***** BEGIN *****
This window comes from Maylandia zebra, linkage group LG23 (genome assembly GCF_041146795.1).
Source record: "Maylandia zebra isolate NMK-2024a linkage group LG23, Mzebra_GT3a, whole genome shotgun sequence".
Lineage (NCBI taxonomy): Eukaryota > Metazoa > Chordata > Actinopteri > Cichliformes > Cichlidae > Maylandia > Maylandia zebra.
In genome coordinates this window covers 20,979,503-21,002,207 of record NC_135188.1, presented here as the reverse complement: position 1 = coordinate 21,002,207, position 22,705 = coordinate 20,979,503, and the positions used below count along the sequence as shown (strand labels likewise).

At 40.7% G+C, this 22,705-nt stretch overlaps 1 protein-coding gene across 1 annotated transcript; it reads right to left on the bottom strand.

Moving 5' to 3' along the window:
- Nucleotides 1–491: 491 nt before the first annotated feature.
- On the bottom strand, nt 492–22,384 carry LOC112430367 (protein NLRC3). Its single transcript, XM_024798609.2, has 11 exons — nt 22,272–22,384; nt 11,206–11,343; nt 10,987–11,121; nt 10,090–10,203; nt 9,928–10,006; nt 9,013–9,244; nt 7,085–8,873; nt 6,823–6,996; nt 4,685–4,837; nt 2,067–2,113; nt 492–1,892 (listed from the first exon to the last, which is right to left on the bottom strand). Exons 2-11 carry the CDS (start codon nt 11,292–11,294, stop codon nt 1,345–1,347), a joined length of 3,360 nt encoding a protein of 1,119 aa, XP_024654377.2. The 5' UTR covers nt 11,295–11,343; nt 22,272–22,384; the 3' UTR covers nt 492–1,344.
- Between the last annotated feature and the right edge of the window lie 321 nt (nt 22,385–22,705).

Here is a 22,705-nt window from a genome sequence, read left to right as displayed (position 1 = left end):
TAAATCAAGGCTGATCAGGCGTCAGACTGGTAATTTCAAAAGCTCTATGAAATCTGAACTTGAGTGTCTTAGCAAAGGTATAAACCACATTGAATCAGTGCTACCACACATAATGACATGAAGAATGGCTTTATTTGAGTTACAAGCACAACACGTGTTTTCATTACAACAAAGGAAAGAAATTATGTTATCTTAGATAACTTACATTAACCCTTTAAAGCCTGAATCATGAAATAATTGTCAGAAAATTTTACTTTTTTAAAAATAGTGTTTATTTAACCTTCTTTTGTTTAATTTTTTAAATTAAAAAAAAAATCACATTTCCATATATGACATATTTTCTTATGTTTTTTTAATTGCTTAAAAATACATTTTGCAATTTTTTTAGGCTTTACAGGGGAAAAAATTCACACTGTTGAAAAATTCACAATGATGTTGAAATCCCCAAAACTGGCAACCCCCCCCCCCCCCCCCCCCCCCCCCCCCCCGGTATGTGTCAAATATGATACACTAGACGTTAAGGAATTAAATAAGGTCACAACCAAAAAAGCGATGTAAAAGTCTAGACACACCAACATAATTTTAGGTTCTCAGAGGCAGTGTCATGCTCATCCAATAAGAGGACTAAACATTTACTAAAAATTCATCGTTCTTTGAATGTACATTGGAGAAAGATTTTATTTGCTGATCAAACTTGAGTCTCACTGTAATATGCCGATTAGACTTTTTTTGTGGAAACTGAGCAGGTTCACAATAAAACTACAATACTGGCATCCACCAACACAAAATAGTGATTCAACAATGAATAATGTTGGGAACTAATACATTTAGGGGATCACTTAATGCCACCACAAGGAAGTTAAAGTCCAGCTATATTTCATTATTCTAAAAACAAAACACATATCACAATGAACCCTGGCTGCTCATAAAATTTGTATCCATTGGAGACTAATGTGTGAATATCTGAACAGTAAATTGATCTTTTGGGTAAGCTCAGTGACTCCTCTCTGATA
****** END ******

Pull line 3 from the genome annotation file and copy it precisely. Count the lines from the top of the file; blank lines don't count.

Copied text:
Lineage (NCBI taxonomy): Eukaryota > Metazoa > Chordata > Actinopteri > Cichliformes > Cichlidae > Maylandia > Maylandia zebra.